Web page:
Skillfully navigating through the unknown isn’t a gift reserved for a select few, it’s a learnable, acquirable skill. But you need a clear framework for leaders to assess what’s being impacted and what’s driving decision-paralysis or impulsiveness – a framework that enables them to reframe the situation and adapt to make the most productive decision, and unlock new opportunities.


  • Adaptability at Work is Hard: Our Brain Explained
  • Developing an Adaptable Mindset that Thrives in Ambiguity
  • 3 Steps to Being Adaptable in the Workplace
  • Partnering Effectively is Essential to System-wide Adaptability in the Workplace

Adaptability at Work is Hard: Our Brain Explained

Ambiguity is a certainty these days. The pace of change, instability of markets, and ongoing advancement of disruptive technologies generate more ambiguity, not less. Your organization’s ability to adapt is essential to your success.

And yet, those very conditions reduce your brain’s ability to adapt to new situations and process new information. Unknown outcomes and unexpected challenges cause many to become more rigid, not less. Just when it matters most, adaptability in the workplace is hard. Our brains favour the familiarity and simplicity of following the well-worn paths of yesterday.

That’s why ambiguity and uncertainty have such a dramatic impact on strategic decision-making, employee performance, team cohesion, and ultimately whether your organization can rise to meet tomorrow’s challenges.

Netflix vs. Blockbuster: A Modern Day David & Goliath

Through the 1990s, Blockbuster was the unchallenged video rental giant. In 2000, they literally laughed off the option to purchase Netflix for a cool $50 million. By 2007 a startling revenue gap drove them back to their old, tried and true model as they reinstated late fees. The result? In 2010, Blockbuster filed for bankruptcy. Adaptability is hard.

Yet, while we recognize how essential it is to remain adaptable at work, we’ve often rewarded and promoted those who’ve excelled at removing ambiguity and uncertainty from the ecosystem. That bias has sometimes caused us to overlook those who are capable of thriving in it. This can result in leaders and teams whose ability to adapt gets short-circuited by ambiguity. Consider these three responses:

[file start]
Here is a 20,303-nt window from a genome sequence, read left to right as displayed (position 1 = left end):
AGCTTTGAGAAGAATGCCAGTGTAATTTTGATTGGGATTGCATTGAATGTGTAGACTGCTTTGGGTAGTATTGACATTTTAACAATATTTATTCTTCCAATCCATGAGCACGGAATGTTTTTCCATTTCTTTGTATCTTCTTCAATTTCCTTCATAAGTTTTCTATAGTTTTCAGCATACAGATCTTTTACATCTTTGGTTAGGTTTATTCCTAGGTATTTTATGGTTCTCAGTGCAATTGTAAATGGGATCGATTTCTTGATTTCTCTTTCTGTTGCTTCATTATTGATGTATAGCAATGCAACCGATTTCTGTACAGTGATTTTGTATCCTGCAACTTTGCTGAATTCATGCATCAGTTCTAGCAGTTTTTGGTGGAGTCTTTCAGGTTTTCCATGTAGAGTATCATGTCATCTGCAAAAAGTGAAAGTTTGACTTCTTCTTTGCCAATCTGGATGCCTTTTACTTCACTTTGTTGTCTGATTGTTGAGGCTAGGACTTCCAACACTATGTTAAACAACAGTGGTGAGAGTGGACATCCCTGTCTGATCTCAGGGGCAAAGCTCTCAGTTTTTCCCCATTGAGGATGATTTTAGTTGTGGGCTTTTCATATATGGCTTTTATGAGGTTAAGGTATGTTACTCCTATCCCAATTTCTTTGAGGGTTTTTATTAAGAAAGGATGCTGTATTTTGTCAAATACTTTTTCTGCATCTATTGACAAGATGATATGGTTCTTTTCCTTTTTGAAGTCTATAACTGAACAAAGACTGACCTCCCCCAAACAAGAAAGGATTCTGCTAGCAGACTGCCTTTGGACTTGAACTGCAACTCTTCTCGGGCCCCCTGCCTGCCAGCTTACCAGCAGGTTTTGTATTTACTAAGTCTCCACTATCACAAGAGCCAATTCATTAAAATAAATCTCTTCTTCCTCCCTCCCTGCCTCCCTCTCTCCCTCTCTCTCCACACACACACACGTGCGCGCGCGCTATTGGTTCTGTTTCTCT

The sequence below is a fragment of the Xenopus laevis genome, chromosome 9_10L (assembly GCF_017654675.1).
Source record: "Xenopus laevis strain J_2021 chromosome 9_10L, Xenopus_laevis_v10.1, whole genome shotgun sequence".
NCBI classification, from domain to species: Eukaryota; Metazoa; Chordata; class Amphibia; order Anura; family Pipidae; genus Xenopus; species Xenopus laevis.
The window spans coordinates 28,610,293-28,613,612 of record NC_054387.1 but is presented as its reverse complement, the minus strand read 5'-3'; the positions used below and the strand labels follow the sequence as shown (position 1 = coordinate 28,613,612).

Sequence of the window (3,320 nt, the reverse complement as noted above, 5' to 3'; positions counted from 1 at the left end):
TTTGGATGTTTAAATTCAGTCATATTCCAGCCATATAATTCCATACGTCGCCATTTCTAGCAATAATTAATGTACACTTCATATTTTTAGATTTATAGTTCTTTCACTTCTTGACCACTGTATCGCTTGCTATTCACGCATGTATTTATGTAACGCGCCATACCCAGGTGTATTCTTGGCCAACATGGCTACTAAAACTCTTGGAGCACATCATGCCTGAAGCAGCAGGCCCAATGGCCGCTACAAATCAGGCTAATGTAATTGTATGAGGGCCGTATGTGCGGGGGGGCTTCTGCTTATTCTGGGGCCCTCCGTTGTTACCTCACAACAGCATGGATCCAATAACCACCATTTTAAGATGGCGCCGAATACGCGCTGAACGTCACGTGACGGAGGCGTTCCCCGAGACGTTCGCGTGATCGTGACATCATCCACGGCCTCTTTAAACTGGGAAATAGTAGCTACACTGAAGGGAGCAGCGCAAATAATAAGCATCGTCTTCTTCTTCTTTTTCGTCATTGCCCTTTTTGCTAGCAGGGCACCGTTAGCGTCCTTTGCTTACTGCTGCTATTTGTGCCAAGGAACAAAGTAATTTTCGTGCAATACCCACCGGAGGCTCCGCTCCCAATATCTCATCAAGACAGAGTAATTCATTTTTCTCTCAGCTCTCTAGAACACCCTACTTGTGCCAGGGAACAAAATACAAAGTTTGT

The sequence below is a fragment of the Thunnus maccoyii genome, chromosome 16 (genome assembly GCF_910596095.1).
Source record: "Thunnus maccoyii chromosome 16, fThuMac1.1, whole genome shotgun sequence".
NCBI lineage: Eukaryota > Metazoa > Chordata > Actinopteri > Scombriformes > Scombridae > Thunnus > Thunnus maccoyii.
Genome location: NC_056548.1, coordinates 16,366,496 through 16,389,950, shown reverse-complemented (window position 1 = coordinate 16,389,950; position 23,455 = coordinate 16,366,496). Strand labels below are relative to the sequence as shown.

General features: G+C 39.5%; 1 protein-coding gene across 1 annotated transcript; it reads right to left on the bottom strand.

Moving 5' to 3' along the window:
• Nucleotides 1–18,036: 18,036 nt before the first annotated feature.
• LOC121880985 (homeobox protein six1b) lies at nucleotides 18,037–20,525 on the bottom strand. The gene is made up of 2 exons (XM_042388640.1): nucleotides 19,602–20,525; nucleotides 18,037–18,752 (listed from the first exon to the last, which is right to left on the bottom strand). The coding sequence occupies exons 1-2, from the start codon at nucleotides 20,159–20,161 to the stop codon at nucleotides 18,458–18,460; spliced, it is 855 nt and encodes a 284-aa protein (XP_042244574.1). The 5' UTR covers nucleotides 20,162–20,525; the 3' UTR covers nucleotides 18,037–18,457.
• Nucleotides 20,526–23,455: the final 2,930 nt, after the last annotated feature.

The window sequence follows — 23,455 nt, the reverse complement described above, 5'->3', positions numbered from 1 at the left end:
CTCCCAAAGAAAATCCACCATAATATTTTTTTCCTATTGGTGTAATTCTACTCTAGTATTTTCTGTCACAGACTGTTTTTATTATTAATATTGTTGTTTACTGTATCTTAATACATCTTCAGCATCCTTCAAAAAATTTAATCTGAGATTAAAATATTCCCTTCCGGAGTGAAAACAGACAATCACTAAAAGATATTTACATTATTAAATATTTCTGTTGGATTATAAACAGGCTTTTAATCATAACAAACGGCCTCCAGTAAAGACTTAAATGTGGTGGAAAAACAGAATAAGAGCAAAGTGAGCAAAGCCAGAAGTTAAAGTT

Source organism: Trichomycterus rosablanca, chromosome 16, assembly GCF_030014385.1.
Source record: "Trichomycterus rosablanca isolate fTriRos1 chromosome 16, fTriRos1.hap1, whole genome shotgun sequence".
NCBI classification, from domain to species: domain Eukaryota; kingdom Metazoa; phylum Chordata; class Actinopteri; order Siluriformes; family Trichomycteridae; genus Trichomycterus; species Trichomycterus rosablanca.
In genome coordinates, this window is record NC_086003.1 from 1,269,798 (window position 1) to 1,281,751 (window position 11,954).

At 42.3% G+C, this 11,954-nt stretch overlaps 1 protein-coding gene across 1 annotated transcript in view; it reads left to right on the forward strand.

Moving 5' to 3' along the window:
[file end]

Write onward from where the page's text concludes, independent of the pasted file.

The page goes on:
• Flight (Resisting Change): “In these uncertain times, our priority is to focus on our core products and trusted strategies. Things will turn back our way.”
  • Freeze (Decision Paralysis): “The current situation is complex. We need to analyze all possible outcomes before committing to a decision. Let’s form a committee.”
  • Fight (Knee-jerk Reactions): “We can’t afford to wait. Yes, the situation is unclear, but we must act now! Let’s implement new strategies immediately.”

These reactions make sense when we consider how our brains work. While extraordinary and extraordinarily complex (there are more synapses in your brain than stars in the milky way), your brain’s most essential function is to keep you around to see another day. It does this by regulating the function of your body and by guessing whether the person, thing or situation in front of you is a threat or an opportunity. Because the higher, executive functions of the brain are so metabolically expensive, it favours efficiency, which equates to a primal ‘simplicity = good, ambiguity = bad.’

Ambiguity challenges this preference for simplicity by presenting multiple options and outcomes. All that complexity demands we fire up our executive function, that fuel-guzzling, 8-cylinder powerhouse of an engine nestled in our craniums. When we feel threatened or overwhelmed by complexity, it’s easier to resist or ignore ambiguous situations. We oversimplify, overlook, or overreact, acting on flawed, incomplete conclusions and missing out on hidden opportunities.

Leading in Ambiguity Webinar - April 29. 2024

Developing an Adaptable Mindset that Thrives in Ambiguity

Great leaders reduce unnecessary ambiguity by communicating effectively. But ambiguity is here to stay, and it doesn’t need to be the villain. While there may not be a way out, there is a way to thrive IN ambiguity. Ambiguous situations, handled skillfully, can become catalysts for growth, innovation, opportunity, and development. Even better, skillfully navigating through the unknown isn’t an innate gift; it’s an acquirable skill.

The sweet spot between predictability and the adventure of the unknown

Most people love the thrill of unwrapping a gift. Not knowing what’s inside the box is essential to creating that intoxicating sense of possibility. When we perceive a hidden opportunity in an ambiguous situation, our brain is primed for the possibility of reward. Our senses sharpen, creativity flows, and our brain gears up to capitalize on the opportunity and seize the moment.